The question becomes finding the right provider to ensure a secure and thorough migration. Bluehost’s new migration plugin enables WordPress users to migrate their websites with seamless tools and professional assistance. 

The WordPress Migration Plugin is available at no cost. Users simply download the plugin to their Bluehost cPanel or WordPress Admin dashboard. Once installed, the plugin scans the website to determine migration viability. 

If a website is compatible, the files will be securely uploaded and stored for transfer. Users can also update their DNS records through Bluehost and receive professional troubleshooting if any issues occur during the migration.

Facebook and Instagram Drop Support for Content Embedded on WordPress

On Oct. 24, 2020, Facebook released a change that can break social content embedded on WordPress websites. The change will specifically affect Facebook and Instagram embeds.

However, the change won’t affect all websites. The application programming interface (API) update will only break unauthenticated embedded content. 

In other words, publishers that do not have a Facebook developer account and a registered Facebook app will lose Facebook embed support for WordPress websites. 

The change is retroactive, giving it the potential to break embedded content on millions of websites.

Currently, the only way to fix embedded content is by creating a developer account with Facebook, registering a Facebook app, and making sure the Facebook app is live.

Twenty Twenty-One Will Offer First Default FSE Theme With Twenty Twenty-One Blocks

On Oct. 23, 2020, Carolina Nymark announced the development of the first default full site editing (FSE) Theme, which will be called Twenty Twenty-One Blocks. The FSE version is a separate project from Twenty Twenty-One.

The new theme will showcase the features of the FSE site editor. However, the theme is experimental and will require that the Gutenberg plugin and site editor experiment are installed.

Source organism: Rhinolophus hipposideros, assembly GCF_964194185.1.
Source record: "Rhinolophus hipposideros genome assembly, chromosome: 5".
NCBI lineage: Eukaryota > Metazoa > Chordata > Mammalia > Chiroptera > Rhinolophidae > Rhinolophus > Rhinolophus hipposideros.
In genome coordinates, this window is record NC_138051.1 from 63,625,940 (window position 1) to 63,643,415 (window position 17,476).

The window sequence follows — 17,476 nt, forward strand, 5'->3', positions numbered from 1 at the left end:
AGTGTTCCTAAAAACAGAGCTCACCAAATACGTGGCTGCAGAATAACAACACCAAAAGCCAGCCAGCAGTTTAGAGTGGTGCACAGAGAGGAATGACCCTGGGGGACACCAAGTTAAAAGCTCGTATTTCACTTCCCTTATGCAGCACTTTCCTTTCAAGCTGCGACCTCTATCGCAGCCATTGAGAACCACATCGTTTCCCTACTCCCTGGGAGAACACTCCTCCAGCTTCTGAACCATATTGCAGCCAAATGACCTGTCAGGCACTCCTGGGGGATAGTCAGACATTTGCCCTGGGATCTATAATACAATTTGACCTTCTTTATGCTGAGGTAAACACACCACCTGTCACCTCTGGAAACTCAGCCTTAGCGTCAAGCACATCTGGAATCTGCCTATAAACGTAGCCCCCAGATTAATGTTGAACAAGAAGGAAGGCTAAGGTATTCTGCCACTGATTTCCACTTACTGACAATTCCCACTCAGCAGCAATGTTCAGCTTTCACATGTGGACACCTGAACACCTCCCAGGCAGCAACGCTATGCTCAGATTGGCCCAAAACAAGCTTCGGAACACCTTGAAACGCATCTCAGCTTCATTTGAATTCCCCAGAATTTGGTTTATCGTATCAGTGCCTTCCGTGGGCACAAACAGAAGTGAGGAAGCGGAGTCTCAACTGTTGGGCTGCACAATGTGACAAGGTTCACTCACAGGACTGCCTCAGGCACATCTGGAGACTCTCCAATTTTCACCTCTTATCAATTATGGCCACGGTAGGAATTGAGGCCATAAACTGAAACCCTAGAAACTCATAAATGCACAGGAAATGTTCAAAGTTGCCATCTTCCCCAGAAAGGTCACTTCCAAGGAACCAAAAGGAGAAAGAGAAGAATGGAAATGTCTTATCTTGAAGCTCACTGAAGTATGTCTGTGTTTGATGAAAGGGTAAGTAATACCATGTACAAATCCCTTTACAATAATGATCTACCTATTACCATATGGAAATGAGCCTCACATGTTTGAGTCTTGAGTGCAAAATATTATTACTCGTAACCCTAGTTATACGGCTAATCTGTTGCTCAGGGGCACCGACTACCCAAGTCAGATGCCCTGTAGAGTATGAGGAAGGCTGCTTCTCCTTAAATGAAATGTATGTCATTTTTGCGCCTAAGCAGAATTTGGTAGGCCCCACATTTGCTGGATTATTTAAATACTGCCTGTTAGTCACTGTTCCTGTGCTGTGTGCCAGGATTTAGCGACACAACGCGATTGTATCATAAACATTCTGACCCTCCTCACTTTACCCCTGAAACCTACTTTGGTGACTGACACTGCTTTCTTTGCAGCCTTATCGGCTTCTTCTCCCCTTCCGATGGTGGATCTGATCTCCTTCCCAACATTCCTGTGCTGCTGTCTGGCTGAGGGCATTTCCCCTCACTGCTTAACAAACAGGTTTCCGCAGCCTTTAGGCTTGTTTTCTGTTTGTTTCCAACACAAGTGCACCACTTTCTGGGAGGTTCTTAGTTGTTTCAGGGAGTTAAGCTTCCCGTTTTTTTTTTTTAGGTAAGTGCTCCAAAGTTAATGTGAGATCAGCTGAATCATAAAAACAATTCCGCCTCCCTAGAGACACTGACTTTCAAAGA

Developers aim to release the theme in December of 2020, and it is currently located in the theme experiments repository on Github.

On Sept. 23, 2020, WordPress announced that WordPress 5.6 would launch with a brand new default theme, Twenty Twenty-One. The announcement provided a preview of the minimalist pastel theme and shared its vision to design unique block patterns specifically for the theme. 

With the announcement of Twenty Twenty-One blocks, the WordPress community will not have to wait for Twenty Twenty-Two to have a default FSE theme option. 

That being said, Twenty Twenty-One Blocks has not progressed as far as Twenty Twenty-One. The theme is functional but minimal. It will take some work before it qualifies as an FSE version of Twenty Twenty-One.

In the past few months, WordPress has released several significant changes and honed in on its vision for the future of FSE. 

For now, the WordPress community can tinker with the site editor experiment or even some FSE themes as we anxiously await the arrival of WordPress 5.6.

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Desiree Johnson
Desiree Johnson | Content Specialist
Desiree Johnson is a Content Specialist at Bluehost where she writes helpful guides and articles, teaches webinars and assists with other marketing and WordPress community work.